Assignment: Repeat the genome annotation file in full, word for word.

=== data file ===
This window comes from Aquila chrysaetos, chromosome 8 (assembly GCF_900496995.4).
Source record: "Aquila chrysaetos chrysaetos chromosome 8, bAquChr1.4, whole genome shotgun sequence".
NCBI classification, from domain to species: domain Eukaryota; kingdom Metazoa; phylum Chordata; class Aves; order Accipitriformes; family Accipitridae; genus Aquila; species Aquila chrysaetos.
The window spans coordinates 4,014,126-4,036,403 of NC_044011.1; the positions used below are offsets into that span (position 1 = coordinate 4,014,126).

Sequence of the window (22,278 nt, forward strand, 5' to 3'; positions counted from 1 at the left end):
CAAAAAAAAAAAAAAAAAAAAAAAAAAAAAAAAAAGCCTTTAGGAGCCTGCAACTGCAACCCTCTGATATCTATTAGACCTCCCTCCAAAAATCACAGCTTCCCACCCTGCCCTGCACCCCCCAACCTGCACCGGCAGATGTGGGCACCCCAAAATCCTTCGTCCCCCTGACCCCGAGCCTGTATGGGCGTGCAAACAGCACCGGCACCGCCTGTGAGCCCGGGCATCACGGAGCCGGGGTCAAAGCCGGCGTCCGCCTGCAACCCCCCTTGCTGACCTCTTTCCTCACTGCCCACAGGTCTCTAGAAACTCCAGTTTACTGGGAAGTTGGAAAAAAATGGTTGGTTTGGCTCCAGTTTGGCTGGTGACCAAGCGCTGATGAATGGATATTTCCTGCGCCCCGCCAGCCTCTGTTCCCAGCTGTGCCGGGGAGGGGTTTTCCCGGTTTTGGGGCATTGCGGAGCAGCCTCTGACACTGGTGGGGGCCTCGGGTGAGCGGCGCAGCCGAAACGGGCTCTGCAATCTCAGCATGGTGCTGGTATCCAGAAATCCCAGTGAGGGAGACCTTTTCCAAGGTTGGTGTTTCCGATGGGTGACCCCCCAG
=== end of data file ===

This window comes from Aquila chrysaetos, chromosome 8 (assembly GCF_900496995.4).
Source record: "Aquila chrysaetos chrysaetos chromosome 8, bAquChr1.4, whole genome shotgun sequence".
NCBI classification, from domain to species: domain Eukaryota; kingdom Metazoa; phylum Chordata; class Aves; order Accipitriformes; family Accipitridae; genus Aquila; species Aquila chrysaetos.
The window spans coordinates 4,014,126-4,036,403 of NC_044011.1; the positions used below are offsets into that span (position 1 = coordinate 4,014,126).

Sequence of the window (22,278 nt, forward strand, 5' to 3'; positions counted from 1 at the left end):
CAAAAAAAAAAAAAAAAAAAAAAAAAAAAAAAAAAGCCTTTAGGAGCCTGCAACTGCAACCCTCTGATATCTATTAGACCTCCCTCCAAAAATCACAGCTTCCCACCCTGCCCTGCACCCCCCAACCTGCACCGGCAGATGTGGGCACCCCAAAATCCTTCGTCCCCCTGACCCCGAGCCTGTATGGGCGTGCAAACAGCACCGGCACCGCCTGTGAGCCCGGGCATCACGGAGCCGGGGTCAAAGCCGGCGTCCGCCTGCAACCCCCCTTGCTGACCTCTTTCCTCACTGCCCACAGGTCTCTAGAAACTCCAGTTTACTGGGAAGTTGGAAAAAAATGGTTGGTTTGGCTCCAGTTTGGCTGGTGACCAAGCGCTGATGAATGGATATTTCCTGCGCCCCGCCAGCCTCTGTTCCCAGCTGTGCCGGGGAGGGGTTTTCCCGGTTTTGGGGCATTGCGGAGCAGCCTCTGACACTGGTGGGGGCCTCGGGTGAGCGGCGCAGCCGAAACGGGCTCTGCAATCTCAGCATGGTGCTGGTATCCAGAAATCCCAGTGAGGGAGACCTTTTCCAAGGTTGGTGTTTCCGATGGGTGACCCCCCAG